Kuehn took this a step further. “I think people are now talking about women's amateur golf like you hear them talk about men's professional golf," she said. "You hear them talking about the girls going around Amen Corner, and I think because we're getting to play the same golf course that the guys do, I think it kind of puts it all in the same conversation.”

2024 Augusta National Women's Amateur

Ingrid Lindblad signs autographs after round one of the 2024 Augusta National Women's Amateur.

Shanna Lockwood

Beyond this tournament, Kuehn points to the success of Rose Zhang, who captured the ANWA title in 2023 to cap the most impressive women’s amateur career in the modern era. That success quickly carried over when Zhang won in her professional debut on the LPGA Tour. Kuehn likens it to a “Caitlin Clark” type impact for golf.

Speaking of Clark, women’s sports in general is having a moment. And women’s golf is in position to benefit from that as well.

“There’s always been so much talent in every sport. And especially golf, too,” said USC standout Amari Avery, another ANWA veteran. “We have so many players that are so good that nobody knows. And tournaments like these obvious helps. We’re have the notoriety and people now know who we are.”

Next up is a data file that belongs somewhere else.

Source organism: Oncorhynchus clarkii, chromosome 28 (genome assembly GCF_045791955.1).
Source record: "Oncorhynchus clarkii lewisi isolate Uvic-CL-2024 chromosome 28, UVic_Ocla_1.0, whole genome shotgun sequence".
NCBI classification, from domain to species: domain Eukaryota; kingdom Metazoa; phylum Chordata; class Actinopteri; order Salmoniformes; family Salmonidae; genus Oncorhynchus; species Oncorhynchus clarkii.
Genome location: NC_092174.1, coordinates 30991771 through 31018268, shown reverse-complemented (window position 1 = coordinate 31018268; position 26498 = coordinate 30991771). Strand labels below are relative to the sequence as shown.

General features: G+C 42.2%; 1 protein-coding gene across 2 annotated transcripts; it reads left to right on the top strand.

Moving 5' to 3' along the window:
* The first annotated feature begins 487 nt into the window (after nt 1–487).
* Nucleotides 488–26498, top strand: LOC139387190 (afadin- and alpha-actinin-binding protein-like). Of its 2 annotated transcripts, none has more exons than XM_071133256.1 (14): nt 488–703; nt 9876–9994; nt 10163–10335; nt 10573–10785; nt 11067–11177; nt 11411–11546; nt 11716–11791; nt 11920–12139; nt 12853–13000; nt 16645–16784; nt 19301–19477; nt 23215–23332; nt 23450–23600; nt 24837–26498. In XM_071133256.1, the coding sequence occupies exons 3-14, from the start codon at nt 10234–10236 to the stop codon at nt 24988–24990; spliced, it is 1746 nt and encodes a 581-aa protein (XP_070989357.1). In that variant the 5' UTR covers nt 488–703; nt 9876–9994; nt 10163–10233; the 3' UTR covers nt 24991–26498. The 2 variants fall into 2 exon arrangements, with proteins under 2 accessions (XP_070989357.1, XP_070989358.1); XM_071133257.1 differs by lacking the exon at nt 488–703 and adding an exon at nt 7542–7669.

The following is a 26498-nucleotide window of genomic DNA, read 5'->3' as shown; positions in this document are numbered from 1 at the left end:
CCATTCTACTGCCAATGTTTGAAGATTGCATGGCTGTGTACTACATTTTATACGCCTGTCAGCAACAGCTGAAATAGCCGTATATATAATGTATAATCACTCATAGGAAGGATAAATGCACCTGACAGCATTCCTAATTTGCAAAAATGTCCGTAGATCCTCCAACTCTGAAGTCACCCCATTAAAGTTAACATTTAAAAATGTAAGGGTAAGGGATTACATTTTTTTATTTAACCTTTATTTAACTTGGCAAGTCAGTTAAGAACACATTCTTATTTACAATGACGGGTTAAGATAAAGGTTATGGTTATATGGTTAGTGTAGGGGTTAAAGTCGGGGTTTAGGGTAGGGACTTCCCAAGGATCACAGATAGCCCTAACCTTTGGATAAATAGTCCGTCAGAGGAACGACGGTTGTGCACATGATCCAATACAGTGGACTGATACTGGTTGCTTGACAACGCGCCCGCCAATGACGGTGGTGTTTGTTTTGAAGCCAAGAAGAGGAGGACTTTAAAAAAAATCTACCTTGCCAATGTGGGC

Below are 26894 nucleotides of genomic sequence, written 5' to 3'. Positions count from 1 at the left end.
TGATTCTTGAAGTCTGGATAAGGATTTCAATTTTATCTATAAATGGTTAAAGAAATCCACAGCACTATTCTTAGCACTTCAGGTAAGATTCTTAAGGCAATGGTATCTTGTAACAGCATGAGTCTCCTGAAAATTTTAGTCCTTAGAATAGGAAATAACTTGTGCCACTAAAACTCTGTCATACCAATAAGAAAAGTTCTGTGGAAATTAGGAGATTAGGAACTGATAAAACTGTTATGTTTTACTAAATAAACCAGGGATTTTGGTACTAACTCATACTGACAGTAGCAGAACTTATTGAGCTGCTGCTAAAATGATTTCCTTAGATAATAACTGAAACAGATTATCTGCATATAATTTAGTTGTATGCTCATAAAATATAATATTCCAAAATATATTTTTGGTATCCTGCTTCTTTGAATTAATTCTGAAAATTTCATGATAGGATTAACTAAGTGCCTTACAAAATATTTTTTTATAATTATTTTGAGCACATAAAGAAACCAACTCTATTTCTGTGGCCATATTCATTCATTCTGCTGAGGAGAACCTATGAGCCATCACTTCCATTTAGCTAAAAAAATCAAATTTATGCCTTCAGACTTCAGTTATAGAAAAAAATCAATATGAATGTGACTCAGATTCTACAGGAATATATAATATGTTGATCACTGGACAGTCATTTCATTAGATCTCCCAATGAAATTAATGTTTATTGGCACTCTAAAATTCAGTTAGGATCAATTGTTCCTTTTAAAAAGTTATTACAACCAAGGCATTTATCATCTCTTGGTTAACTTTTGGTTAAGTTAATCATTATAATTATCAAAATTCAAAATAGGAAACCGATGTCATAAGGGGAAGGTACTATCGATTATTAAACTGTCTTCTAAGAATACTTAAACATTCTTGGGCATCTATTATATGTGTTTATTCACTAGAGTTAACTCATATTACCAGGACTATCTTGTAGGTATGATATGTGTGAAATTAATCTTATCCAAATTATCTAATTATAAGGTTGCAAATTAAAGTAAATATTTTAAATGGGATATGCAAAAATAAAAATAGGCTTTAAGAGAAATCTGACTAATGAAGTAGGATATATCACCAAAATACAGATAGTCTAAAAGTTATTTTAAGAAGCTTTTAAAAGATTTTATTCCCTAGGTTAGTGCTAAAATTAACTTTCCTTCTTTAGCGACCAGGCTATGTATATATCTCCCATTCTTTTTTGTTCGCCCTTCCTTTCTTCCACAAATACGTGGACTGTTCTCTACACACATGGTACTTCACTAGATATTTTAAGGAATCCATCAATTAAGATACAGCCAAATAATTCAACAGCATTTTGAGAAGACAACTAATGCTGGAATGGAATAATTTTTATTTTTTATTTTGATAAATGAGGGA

"All these people here, there are thousands and thousands, and I think they are able to see how good the women's game is," said Emilia Migliaccio, the only player to compete in all five ANWAs. "If you want to get more girls in golf, you have to show them the best women and you have to show them on TV and put them on courses like Augusta National and then they want to play golf and dream of making a putt to win on 18."

That's precisely what Woad did to become the 2024 champion, birdieing 17 as well as 18 for a closing 69 that topped Bailey Shoemaker by one shot. Woad wasn’t somebody that many golf fans likely would have recognized at the start of the week. Nevermind that the 20-year-old was the fourth-ranked women’s amateur in the world, a former British Girls’ Amateur champion and an All-American at Florida State. But patience and perseverance secured her the title, and her performance was showcased on live TV around the world. Woad now gets into four of the LPGA’s five majors in 2024, giving her a chance to build off this week’s success and increase her name recognition.

2024 Augusta National Women's Amateur

Lottie Woad celebrates making a birdie putt on the No. 18 green to win the Augusta National Women's Amateur.

Chloe Knott

Asked about her perception of the ANWA, Woad professed: “It’s definitely inspired me to work harder and continue trying to enjoy the game and get better.”

Without the event, Woad might still have developed into the same impressive player fans saw on Saturday. It’s just that golf fans might have taken longer to see it. It’s hard, then, not to think this event in just five years, helped raise her game—and the sport overall.